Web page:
January - February 2015
Letters from Prison.
Paul’s letter to the church at Colossae.
For 6 weeks between January 11th and Feb 15th we’re going to follow a series called ‘Letters from Prison’. The series will take us right through the book of Colossians and will help us to unpack some of the uniqueness and wonder of Jesus Christ and our response to him. In one sense the series is an extended meditation on Christ, designed to develop our trust in Him, and our understanding of who he is and what he has done. I hope and pray that this then leads on to a renewed and refreshed love for Christ and obedience to his call.
Jan 11th: Jesus our Confidence. Colossians 1:1-14, Matt 7:15-23
Jan 18th: Jesus our Lord. Colossians 1:15-23, John 1:1-5, 10-14
Jan 25th: Jesus our Rock. Colossians 1:24-2:7, Luke 23:26-43
Feb 1st: Jesus our Fullness. Colossians 2:8-23, Matt 23:13-32
Feb 8th: Jesus our Lifestyle. Colossians 3:1-4:1, Luke 9:57-62
Feb 15th: Jesus our Ministry. Colossians 4:2-18, Matt 10:1-22
House-group notes will come from a study guide called ‘Colossians – Confident Christianity’ published by The Good Book Company and available at: http://www.thegoodbook.co.uk/search?q=colossians+confident+christianity&f= the booklet is priced at £2.97. The sessions in the booklet are exactly the same as the preaching series and so will correspond week by week.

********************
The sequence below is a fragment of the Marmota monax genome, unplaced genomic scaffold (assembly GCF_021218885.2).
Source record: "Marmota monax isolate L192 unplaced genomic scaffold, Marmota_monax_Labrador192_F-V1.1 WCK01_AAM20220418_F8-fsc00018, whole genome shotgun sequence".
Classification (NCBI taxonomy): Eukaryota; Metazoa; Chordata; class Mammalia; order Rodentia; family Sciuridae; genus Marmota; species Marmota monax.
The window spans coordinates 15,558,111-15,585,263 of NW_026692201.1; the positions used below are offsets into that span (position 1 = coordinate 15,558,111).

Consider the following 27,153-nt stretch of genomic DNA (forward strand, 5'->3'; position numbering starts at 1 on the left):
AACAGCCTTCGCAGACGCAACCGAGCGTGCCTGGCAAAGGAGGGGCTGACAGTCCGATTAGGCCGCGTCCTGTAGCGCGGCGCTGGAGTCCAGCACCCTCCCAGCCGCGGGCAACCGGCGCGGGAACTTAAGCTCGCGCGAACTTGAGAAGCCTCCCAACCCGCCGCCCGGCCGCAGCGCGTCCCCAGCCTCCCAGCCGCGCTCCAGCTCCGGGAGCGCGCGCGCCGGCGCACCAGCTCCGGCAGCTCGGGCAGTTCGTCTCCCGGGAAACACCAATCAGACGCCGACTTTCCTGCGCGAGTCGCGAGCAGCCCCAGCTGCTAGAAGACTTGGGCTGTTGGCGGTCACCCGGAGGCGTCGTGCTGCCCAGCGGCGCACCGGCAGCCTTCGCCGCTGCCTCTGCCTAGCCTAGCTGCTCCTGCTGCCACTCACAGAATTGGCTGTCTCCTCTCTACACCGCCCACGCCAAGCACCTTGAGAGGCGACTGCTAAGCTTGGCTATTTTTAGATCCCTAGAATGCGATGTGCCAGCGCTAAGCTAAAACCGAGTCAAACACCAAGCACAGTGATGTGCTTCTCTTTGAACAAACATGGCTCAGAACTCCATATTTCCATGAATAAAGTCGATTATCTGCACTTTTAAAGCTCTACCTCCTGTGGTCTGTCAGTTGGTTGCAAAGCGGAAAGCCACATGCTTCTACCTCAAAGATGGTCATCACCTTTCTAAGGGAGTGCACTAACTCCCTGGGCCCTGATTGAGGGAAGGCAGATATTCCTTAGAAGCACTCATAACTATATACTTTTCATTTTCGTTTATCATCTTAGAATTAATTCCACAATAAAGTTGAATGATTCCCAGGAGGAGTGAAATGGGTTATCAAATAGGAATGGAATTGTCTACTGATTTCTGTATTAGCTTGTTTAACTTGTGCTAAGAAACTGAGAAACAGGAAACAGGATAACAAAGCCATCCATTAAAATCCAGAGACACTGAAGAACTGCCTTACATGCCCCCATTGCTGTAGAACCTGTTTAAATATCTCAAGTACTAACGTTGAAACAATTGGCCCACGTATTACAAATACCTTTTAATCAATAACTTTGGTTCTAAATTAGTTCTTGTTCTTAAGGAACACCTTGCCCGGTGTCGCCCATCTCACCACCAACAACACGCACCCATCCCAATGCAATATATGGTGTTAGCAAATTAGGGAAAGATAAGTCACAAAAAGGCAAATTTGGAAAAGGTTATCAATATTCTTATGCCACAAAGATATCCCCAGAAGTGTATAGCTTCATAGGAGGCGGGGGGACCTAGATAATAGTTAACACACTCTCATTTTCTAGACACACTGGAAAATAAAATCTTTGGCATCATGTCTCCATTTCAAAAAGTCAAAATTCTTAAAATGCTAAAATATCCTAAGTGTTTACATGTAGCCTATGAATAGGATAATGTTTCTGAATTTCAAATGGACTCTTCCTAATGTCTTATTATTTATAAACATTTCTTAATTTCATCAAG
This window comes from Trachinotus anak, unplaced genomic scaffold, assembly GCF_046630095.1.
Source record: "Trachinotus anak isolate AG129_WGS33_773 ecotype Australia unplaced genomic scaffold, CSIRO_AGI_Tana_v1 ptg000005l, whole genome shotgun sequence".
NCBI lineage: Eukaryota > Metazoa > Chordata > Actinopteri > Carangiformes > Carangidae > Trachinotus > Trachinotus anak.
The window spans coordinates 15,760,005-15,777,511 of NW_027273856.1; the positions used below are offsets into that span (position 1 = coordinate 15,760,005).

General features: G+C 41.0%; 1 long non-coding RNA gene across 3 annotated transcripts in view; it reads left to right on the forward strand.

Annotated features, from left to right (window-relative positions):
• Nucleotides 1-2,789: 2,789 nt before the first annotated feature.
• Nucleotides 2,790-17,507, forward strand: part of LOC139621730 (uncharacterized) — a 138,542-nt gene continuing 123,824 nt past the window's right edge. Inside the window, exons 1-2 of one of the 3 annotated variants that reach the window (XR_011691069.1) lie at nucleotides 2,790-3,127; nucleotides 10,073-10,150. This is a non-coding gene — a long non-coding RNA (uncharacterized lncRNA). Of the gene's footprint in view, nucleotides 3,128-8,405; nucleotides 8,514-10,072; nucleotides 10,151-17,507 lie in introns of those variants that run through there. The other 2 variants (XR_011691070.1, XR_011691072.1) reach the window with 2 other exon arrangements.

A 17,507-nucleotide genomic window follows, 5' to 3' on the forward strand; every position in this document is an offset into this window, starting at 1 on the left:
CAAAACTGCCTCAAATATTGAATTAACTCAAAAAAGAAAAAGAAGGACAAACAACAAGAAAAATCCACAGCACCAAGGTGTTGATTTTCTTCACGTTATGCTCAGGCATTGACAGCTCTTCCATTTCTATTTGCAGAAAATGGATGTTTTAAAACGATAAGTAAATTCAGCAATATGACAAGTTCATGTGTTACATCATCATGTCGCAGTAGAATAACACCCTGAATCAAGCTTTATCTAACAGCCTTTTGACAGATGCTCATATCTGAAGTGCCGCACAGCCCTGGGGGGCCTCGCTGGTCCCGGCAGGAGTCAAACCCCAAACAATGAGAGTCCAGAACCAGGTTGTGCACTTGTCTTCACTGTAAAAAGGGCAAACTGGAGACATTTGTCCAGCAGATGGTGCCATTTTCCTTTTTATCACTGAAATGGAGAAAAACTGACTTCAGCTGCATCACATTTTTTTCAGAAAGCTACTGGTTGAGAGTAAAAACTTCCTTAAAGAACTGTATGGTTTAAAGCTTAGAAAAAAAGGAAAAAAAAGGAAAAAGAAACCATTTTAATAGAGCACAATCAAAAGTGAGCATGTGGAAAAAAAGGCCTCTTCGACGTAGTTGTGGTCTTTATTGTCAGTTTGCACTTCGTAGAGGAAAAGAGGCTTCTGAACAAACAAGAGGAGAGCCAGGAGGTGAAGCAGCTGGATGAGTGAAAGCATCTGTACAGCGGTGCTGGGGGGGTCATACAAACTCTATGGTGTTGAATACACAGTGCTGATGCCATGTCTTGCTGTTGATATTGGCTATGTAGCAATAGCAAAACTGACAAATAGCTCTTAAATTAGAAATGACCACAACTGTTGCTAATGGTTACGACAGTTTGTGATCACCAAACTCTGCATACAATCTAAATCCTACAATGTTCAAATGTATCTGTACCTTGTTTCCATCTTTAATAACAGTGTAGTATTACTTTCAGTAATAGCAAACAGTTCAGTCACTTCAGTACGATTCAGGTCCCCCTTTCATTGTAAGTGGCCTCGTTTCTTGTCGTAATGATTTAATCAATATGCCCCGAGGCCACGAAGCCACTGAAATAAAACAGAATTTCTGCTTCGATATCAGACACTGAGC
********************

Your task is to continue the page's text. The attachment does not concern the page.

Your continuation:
The guide is relatively straightforward and basic, but it should be a good and complete help for leaders who may be pushed for time to prepare sessions. It includes outlines for complete ‘off-the-shelf’ sessions but can be also be used as a starting point or prompt to create your own sessions.
Please do ensure that you read and re-read the Letter before house-groups begin in the new year and spend some time prayerfully thinking through the letter, open to the prompting of Gods Spirit. If you have any particular questions arising from the book please do be in touch email@example.com and I’ll try to help.
It may be helpful to introduce Colossians for anyone who is unfamiliar with the book:
Paul wrote to many churches whilst in prison. It must have been a period of intense difficulty for a man so active and passionate about the ministry to which he had been called. Never one to waste an opportunity to preach Christ, Paul wrote to many churches whilst his circumstances were limited, encouraging them to hold fast to the teaching of the Gospel.